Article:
The Safe Use of Sharps and Needlestick among Nurses Working in Surgical Clinics, Turkey
Department of Surgical Nursing, Atatürk University School of Medicine, Erzurum, Turkey
Department of Surgical Nursing, Amasya University School of Medicine, Amasya, Turkey
Department of Emergency Medicine, Atatürk University Faculty of Health Sciences, Erzurum, Turkey
Clinic of Surgical Nursing, Ankara Yıldırım Beyazıt Training And Research Hospital, Ankara, Turkey
Eskişehir Osmangazi Medical Faculty Hospital, Eskişehir, Turkey
Eurasian J Emerg Med 2016; 15: 187-192
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Key Words: Surgical clinic, sharps, needlestick, injury, nurses
Aim: The purpose of this study was to determine the attitude of nurses working in surgical clinics regarding the safe use of sharps and towards needlestick injuries.
Materials and Methods: This cross sectional descriptive study was conducted between December 2013 and February 2014 in the surgical clinics of research hospitals located in three cities within Turkey. A 54-item questionnaire consisting of 5 categories was used as the research tool. On the questionnaire was completed by 360 surgical staff nurses who agreed to participate in the study and were not on sick leave or off duty (participation rate was 88.2%).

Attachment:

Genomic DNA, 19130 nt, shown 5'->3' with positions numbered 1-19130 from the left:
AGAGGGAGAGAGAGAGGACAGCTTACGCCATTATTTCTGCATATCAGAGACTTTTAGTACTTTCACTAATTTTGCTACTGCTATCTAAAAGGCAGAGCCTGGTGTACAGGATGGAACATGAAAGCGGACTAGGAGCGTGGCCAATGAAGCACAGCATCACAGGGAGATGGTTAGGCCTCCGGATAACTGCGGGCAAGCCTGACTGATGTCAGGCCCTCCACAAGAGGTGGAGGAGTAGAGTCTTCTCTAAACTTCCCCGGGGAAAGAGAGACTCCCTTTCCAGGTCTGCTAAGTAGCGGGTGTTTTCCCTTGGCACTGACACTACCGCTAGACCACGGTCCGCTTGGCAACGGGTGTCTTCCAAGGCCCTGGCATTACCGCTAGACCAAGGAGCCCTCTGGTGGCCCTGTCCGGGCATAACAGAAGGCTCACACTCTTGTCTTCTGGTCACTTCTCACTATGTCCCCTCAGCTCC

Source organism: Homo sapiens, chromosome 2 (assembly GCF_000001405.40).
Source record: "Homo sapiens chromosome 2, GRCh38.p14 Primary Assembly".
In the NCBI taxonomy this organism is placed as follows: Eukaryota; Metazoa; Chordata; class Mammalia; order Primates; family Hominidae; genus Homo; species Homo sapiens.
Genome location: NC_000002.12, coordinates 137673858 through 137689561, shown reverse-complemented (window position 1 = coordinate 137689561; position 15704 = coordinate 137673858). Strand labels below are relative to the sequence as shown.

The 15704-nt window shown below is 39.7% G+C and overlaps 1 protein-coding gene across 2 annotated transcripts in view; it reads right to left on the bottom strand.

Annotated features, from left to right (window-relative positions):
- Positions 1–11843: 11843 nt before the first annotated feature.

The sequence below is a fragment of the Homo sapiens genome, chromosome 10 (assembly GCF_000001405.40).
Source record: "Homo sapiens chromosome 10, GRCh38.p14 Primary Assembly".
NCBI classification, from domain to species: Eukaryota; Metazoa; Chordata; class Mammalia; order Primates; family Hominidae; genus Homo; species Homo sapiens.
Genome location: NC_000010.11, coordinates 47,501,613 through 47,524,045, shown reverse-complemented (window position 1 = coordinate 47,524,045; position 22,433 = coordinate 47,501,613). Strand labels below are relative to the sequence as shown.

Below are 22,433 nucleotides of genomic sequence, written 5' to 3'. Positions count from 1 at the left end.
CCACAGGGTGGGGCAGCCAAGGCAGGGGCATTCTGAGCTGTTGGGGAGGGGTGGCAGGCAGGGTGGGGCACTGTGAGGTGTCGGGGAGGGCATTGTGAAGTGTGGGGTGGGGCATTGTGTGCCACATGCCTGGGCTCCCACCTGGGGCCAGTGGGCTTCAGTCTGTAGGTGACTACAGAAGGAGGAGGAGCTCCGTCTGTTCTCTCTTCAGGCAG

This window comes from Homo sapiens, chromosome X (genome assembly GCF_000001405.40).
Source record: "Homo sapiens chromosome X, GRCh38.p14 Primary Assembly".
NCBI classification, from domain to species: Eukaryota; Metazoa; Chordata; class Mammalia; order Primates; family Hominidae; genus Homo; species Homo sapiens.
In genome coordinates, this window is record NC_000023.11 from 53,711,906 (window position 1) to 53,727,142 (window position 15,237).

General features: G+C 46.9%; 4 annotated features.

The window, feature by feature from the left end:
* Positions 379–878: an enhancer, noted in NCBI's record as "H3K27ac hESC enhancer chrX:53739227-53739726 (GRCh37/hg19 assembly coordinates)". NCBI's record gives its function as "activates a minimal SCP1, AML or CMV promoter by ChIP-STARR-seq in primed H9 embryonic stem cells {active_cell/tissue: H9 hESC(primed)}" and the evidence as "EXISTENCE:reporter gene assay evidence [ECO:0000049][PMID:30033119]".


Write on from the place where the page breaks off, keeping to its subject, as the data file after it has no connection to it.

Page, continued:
Results: The mean score obtained from nurses using the Turkish version of the “scale of medical staff’s attitude regarding the safe use of sharps and needlestick” questionnaire was 108.64±11.30. It was also determined that 46.1% of the nurses were injured 1-5 time(s) a year; 40.6% had needlestick, 32.5% were injured with broken ampoule pieces, 54.4% were vaccinated against hepatitis and tetanus; and 63.0% had knowledge about the activities of the infection control committee.
Conclusions: Because of the high level of sharps and needlestick injuries, the following can be recommended: routinely conducting serological tests of the personnel routinely, change the submission of annual assessment reports into an institutional policy, and offer in-service training programs periodically.